Many LGBT homeless youth sell sex to survive on the streets, report says

Many homeless lesbian, gay, bisexual, or transgender youth are likely to engage in 'survival sex' in order to pay for food or shelter, according to a new federally funded study by the Urban Institute.

Will Anderson/AP
People sit in Hudson River Park in New York. A new study offers a detailed look at the lives of gay, lesbian and transgender youth who cope with homelessness and poverty by engaging in "survival sex." Researchers say this is one of the sites where their study participants met clients.

Many homeless youth who identify as lesbian, gay, bisexual, or transgender (LGBT) are likely to engage in “survival sex” in order to stay alive on the streets or in homeless shelters, according to a new study.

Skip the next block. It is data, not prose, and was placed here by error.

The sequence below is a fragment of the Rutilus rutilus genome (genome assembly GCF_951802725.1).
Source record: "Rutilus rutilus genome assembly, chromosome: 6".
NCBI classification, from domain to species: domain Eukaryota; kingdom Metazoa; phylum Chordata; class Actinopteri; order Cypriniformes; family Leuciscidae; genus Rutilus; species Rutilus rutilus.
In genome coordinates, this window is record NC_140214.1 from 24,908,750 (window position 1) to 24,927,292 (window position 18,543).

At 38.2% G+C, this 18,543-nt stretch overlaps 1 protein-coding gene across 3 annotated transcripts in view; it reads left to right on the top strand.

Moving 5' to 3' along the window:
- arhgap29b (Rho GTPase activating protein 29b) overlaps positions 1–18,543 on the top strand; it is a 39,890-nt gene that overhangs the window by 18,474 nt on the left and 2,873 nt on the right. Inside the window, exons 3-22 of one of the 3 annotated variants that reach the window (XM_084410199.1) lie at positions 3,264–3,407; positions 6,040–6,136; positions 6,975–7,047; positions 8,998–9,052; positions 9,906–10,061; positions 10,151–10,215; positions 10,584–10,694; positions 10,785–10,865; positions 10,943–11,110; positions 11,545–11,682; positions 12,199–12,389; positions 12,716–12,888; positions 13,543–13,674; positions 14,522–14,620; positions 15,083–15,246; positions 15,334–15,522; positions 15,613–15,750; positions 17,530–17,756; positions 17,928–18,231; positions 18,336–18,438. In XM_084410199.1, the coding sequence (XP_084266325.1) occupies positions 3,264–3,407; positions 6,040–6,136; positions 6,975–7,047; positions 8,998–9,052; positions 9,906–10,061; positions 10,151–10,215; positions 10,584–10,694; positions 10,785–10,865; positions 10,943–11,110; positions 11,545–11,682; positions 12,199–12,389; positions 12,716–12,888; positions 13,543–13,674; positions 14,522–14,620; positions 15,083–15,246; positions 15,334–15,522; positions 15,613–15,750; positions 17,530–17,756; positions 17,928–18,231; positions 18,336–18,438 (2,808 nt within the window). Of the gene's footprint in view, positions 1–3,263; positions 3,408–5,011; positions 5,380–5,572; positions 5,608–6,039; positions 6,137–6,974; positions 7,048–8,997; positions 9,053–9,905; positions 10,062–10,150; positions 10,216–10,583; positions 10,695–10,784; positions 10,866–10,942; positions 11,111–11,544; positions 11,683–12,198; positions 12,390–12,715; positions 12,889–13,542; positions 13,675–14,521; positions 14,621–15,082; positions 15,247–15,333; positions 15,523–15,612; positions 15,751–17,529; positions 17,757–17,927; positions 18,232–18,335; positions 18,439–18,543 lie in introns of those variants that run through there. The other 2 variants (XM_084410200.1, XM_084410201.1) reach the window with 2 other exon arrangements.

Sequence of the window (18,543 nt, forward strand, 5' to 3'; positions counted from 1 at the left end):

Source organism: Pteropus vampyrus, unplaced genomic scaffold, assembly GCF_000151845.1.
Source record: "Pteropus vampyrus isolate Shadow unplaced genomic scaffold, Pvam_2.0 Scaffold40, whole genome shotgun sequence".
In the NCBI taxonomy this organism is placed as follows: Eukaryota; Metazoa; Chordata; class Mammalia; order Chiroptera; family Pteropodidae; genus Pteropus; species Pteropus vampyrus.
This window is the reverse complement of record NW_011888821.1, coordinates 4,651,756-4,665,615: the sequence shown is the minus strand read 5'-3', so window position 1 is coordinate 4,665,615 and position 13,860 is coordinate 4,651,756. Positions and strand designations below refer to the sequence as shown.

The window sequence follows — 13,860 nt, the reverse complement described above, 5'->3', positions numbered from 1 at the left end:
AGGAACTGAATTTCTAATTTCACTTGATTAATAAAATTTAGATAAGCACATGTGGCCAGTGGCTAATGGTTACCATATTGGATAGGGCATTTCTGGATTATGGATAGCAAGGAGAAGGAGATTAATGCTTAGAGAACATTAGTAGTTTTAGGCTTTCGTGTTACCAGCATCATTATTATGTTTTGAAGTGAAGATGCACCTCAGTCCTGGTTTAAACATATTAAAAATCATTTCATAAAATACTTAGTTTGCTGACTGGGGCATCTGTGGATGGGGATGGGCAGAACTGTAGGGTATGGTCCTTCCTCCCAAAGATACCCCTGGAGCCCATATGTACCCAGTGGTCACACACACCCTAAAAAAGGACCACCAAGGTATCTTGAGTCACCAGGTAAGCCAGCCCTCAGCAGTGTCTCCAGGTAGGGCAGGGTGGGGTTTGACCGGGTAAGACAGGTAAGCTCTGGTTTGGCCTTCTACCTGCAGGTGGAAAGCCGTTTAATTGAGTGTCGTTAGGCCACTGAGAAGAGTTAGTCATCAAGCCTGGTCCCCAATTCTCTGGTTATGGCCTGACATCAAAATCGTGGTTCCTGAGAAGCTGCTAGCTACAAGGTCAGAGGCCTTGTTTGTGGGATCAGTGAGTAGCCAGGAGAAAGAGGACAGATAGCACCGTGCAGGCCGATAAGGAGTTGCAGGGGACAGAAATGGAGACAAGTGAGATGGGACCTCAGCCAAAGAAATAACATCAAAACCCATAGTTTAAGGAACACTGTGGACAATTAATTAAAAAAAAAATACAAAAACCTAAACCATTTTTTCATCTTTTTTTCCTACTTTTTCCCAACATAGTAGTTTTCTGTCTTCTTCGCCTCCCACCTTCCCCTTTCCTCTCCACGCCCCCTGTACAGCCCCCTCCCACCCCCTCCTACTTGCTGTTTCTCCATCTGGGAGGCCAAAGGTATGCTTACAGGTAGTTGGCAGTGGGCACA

The federally funded study by the Urban Institute, which was conducted over three years, included in-depth interviews with 283 young people in New York City, most of them 15 to 21 years old.

“The information they shared paints a vivid picture of how they survive in the face of adversity, often dealing with issues rooted in poverty, homophobia, transphobia, racism, child abuse, and criminalization,” the report states.

For many, selling sex to survive comes at a time of alienation when questions of sexual orientation and gender identity are still being resolved – questions that much of society finds difficult, if not impossible, to relate to.

Among the key findings:

  • Such youth are likely to have experienced family rejection, physical or sexual abuse, and other causes of mental and emotional trauma.